tcpdump -s0 -wtmp.pcap 'host myclient && host myserver'
Then kill tcpdump after the problem reproduces.
You can attach the resulting tmp.pcap and/or look at it yourself in wireshark. What we're looking for is replies to GETATTR calls which request the OWNER or OWNER_GROUP attributes. They should all look like name@domain. If they all look right, then that confirms the problem is with the client-side idmapping.
You should also be able to add the "-v" (or "-vvvv" if necessary") option to the nfsidmap commandline in /etc/request-key.conf to get some more debugging.
Sorry for delayed reply - been working on this image for a while and haven't been able to get to your request.
I have a question though - the problem happens during boot up when the initial LXDM screen is shown - I assume I'd need to put this tcpdump command into an RC script somewhere?
Alas, I had a user report that he was seeing these funky uid/gid's on the system on some files despite the fix I put in so there may be more going on here...
(In reply to comment #5)
> Sorry for delayed reply - been working on this image for a while and haven't
> been able to get to your request.
> I have a question though - the problem happens during boot up when the
> initial LXDM screen is shown - I assume I'd need to put this tcpdump command
> into an RC script somewhere?
Hm, could be, I'm not sure where exactly to suggest. Note that will produce huge amounts of data (it writes all network traffic to tmp.pcap), so it's not something you want running all the time. Best would be if you can start tcpdump and then LXDM by hand, and then stop tcpdump as soon as you've seen the problem reproduced.
> Alas, I had a user report that he was seeing these funky uid/gid's on the
> system on some files despite the fix I put in so there may be more going on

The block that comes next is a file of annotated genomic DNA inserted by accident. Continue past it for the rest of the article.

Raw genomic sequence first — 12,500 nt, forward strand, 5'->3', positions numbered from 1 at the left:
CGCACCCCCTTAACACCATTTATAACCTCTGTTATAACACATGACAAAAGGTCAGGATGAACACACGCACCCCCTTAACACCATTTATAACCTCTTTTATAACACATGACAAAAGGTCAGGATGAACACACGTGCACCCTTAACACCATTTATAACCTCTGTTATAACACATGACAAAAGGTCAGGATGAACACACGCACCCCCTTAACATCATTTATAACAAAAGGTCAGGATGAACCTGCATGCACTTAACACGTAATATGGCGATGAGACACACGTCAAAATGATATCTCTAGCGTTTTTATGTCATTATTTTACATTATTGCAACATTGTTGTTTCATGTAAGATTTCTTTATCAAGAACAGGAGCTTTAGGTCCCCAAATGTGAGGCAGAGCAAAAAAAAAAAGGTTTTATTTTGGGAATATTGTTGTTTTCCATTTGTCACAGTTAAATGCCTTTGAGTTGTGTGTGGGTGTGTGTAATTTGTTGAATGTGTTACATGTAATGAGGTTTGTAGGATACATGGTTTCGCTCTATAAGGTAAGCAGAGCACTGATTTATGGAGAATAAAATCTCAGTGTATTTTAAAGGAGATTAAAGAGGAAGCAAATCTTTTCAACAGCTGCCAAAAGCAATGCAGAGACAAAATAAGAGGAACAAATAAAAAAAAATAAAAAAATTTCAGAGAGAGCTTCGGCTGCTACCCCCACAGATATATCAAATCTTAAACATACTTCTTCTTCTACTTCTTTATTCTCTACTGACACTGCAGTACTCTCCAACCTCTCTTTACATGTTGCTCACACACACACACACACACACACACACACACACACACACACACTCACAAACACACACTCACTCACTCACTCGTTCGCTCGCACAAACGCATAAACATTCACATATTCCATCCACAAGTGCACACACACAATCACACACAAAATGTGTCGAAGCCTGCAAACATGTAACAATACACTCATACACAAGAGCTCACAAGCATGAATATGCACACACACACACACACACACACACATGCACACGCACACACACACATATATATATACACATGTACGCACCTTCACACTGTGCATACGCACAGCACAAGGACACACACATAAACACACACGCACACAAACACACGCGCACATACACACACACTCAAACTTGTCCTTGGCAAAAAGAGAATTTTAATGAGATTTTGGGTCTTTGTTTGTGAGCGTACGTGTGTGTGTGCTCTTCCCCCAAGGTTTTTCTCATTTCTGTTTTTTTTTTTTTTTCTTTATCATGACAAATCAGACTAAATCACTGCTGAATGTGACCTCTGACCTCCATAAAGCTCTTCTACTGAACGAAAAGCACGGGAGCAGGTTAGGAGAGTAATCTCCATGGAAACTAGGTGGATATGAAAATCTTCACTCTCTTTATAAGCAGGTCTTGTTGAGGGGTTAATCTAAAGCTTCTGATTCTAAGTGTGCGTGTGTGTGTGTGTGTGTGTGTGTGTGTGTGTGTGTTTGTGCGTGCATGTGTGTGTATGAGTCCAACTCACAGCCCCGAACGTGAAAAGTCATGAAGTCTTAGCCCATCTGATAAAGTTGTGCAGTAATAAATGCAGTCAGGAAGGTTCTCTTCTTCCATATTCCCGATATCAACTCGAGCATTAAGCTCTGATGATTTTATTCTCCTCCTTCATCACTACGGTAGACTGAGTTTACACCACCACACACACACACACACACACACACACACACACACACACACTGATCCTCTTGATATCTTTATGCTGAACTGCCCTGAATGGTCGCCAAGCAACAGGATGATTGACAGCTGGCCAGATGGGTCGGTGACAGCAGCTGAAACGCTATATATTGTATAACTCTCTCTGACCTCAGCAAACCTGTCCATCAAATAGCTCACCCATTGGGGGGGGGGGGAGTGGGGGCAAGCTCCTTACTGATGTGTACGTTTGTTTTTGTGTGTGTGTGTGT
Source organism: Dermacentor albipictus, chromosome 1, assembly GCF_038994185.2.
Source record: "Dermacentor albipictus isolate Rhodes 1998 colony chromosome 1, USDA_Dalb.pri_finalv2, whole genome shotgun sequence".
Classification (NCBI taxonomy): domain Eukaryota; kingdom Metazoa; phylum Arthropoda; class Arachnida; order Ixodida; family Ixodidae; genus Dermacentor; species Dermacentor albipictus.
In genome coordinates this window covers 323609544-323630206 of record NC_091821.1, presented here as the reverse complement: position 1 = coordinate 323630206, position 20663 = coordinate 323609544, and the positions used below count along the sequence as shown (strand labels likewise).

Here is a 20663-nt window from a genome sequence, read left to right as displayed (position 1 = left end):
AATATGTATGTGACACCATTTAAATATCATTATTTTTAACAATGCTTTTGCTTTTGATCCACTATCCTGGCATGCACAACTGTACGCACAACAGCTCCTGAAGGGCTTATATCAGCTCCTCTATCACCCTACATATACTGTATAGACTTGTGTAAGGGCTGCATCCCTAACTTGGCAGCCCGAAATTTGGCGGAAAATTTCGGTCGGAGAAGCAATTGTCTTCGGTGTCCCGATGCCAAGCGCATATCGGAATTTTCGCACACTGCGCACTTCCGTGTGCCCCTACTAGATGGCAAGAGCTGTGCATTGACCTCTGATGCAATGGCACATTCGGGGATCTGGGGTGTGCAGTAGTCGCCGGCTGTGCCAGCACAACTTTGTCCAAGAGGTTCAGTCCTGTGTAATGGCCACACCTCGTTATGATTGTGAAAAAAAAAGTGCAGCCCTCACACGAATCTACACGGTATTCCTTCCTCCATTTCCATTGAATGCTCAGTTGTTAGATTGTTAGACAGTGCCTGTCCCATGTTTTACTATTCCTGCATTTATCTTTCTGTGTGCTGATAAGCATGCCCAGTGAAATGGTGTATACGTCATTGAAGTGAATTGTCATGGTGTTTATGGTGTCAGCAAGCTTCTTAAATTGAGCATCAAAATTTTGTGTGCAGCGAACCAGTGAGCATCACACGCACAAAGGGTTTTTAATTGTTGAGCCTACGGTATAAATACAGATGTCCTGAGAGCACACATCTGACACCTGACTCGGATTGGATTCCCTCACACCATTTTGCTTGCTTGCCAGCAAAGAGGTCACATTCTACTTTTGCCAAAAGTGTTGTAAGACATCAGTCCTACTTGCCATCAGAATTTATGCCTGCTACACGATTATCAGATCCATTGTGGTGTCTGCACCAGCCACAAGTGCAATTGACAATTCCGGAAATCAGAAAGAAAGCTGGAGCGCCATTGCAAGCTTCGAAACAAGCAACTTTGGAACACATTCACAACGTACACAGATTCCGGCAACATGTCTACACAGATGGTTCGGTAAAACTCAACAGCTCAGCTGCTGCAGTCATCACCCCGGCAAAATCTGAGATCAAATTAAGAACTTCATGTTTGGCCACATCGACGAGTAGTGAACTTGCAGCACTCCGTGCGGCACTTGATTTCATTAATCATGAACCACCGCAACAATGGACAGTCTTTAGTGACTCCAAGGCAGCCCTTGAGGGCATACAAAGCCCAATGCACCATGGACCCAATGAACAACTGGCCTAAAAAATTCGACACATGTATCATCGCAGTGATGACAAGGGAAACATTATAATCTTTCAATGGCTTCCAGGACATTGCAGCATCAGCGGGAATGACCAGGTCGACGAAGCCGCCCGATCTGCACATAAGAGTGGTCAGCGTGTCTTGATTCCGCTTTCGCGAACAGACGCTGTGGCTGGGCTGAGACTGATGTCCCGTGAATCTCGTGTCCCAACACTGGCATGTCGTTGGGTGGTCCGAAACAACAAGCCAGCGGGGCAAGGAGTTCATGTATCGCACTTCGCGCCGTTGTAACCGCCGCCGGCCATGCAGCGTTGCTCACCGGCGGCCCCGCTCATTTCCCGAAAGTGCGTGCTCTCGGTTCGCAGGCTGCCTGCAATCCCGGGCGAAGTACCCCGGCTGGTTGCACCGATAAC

I wonder if this is a dup of bz 829362
We have a similar problem with a fedora 17 client (nfs-utils-1.2.6-3)
and a fedora 16 nfs server.
It seems that the problem appears for a few user when a large number of
nfs id lookups is requested in a short time, e.g. when on the client I
# ls -l /home/misc/dmfmail/
This path contains a nfs mounted folder with the inbox of all users (approx 200).
For a few users an uid of 4294967294 is shown.
Apparently for *exactly* those users there isn't an entry in /proc/keys, whereas
for all the others I see an entry in /proc/keys
I hope this helps. I also tried the nfs-utils-1.2.6-5 patch in the updates-testing repository which did not solve the problem.
There are two facts that seem strange to me:
1. A typical entry of /proc/keys in a Fedora 16 looks like:
1e43f4d4 I--Q--- 1 8m 3f010000 0 0 id_legacy uid:firstname.lastname@example.org: 4
with an expiry that is less than 10m (consistent with the default 600 seconds
whereas on a Fedora 17 I see:
3fad2d7c I--Q--- 1 perm 3f010000 0 0 id_resolv uid:email@example.com: 4
which seems to be *permanent*
2. cat /proc/key-users gives
$ cat /proc/key-users
0: 204 203/203 199/200 6571/20000
which seems to imply that there is a maximum of 200 keys that can be allocates.
It might be possible to try and increase the number of available keys:
echo 10000 > /proc/sys/kernel/keys/maxkeys
echo 10000 > /proc/sys/kernel/keys/root_maxkeys
Does this solve anything?
This solves my problem! Indeed we had just about 200 users which clearly
caused the creation of a number of keys larger than the allowed maximum.
However I think that this should only be considered a workaround, and that
this kind of keys should *not* contribute to the quota.
Moreover they perhaps should not be "permanent", since it is possible that
the mapping will change on the nfs server when users are removed/created.
Why *not a bug*? It seems to me that there *is* something wrong, if not with
the software, then with some default setting... How is a system administrator
supposed to realize that this strange behaviour of nfs is due to some too small
kernel quota somewhere?
I agree with Maurizio... At a minimum something should be logged about the key limit being exceeded.
(In reply to comment #12)
> Why *not a bug*? It seems to me that there *is* something wrong, if not with
> the software, then with some default setting... How is a system administrator
> supposed to realize that this strange behaviour of nfs is due to some too
> small kernel quota somewhere?
I closed it as not a bug in the actual id mapping code. I agree the maxkeys/
root_maxkeys are set too small and will deal with it in bz876705
*** This bug has been marked as a duplicate of bug 876705 ***